Recent Press Releases and Coverage


Commercial Airlines Face a Pilot Shortage as Experienced Pilots Shift to Private Carriers

Have commercial airline executives mismanaged themselves, and their customers, into a shortage of experienced pilots?

We all remember January 15th, 2009. A US Airways regional flight, 1549, with 150 passengers and 5 crew, departed LaGuardia Airport in New York for Charlotte Douglas Airport in North Carolina. Moments into that flight, and at an altitude of less than 3,000 feet, 1549 hit a flock of Canadian geese and lost both engines. The crew who safely landed that Airbus on the Hudson River were Chelsey “Sully” Sullenberger, a former military pilot and Jeffery Skiles.  Both of whom had over 20,000 hours of flight time. 

Fast forward over 12 years later and sadly these types of experienced commercial pilots are disappearing from commercial regional markets at an alarming rate due to early retirement offers, as well as a commercial pilot shortage that has led to FAA waivers for less experienced pilots. Meanwhile, many experienced commercial pilots have started new careers as private pilots.

If you think of the big US carriers as a baseball team, the regional routes are like the minor leagues. A place where young pilots go to cut their teeth under the tutelage of someone more experienced, waiting for a call up to the majors.  It has always been a system that worked to produce a constant flow of qualified cockpit crews. But during the height of the pandemic, airline executives got the, maybe not so bright idea, to offer lucrative retirement packages to their employees, including pilots.  Obviously, many airmen and women jumped at the chance to take the money and run. This begs the question, were these executives not thinking about their post-pandemic business?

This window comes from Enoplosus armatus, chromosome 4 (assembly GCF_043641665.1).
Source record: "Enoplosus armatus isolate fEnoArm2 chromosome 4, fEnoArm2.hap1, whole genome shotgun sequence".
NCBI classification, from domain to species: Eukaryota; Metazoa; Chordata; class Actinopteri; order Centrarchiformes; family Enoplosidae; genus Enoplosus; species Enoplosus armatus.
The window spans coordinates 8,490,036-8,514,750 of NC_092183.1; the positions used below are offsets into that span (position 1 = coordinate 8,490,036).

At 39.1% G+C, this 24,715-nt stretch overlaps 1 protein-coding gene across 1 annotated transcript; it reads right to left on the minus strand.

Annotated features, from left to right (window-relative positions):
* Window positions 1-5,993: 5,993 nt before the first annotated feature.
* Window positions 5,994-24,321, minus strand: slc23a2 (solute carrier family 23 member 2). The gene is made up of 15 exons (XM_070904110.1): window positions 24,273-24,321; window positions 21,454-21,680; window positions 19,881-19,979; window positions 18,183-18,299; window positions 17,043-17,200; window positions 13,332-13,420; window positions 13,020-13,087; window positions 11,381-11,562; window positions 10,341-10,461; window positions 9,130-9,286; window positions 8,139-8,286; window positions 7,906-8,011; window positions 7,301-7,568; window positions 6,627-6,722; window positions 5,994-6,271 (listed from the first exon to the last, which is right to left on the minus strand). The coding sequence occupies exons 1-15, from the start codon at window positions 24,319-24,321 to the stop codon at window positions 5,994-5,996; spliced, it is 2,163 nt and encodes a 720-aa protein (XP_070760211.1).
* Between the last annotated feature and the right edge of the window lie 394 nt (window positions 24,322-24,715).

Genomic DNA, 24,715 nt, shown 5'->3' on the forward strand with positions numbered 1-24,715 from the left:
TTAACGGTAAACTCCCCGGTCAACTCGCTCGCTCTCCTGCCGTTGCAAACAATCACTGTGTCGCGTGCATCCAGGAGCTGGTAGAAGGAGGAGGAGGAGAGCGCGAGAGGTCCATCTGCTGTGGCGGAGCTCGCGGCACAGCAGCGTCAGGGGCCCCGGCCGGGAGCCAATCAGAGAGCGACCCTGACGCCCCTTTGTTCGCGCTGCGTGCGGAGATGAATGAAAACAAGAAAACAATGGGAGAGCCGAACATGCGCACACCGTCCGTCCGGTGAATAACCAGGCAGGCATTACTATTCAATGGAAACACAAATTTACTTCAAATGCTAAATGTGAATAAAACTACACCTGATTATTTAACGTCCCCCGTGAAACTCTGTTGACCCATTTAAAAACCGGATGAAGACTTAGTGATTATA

CBS4 Denver ran a story with the following headline: MSU Denver Pilot Program Authorized to Reduce Required Flight Hours. The story goes on to state that Metropolitan State University of Denver has received an FAA waiver, called an ATP-R waiver, allowing some students to move up to the minor leagues of flying, as a first officer, with only 1,000 hours of flight time under their belts instead of normal 1,500 hours. A second tier of students, who don’t complete the required credits in time, can move up at 1,250 hours. To put that 500-hour difference into perspective, it would normally take 2 to 3 years for a pilot to accumulate that much time. Now, I’m sure MSU, and other flight training schools that have already received the waiver, are fine Universities with superb students, but I used to lose sleep giving my college age children the keys to the car when they were home on break.  I can’t imagine tossing them the keys to the plane and having to remind them about “no making out in coach”!

All this being said, we’ve still yet to address the jumbo jet in the room. What were the airline executives thinking when they offered these retirement packages to their most experienced pilots?  It’s safe to assume that those who took the package were replaced by the most experienced regional pilots. Which makes it a safe assumption that lesser experienced regional captains are now training lesser experienced first officers. All of this at a time when Delta, American and United are looking to hire 3,800 new pilots by 2022.

Now, before you go out and purchase an RV or decide to take to the rails, take solace knowing that Flewber has entered the regional market at the perfect time and only uses FAA certified Part 135 partner airlines. None of which have or will ever receive such regulatory leeway. FAA waivers aren’t given to Air Taxi Part 135 operators so the pilots are all experienced. The commercial carrier’s loss is private aviation’s gain – as many retired aviators move to private on demand carriers.


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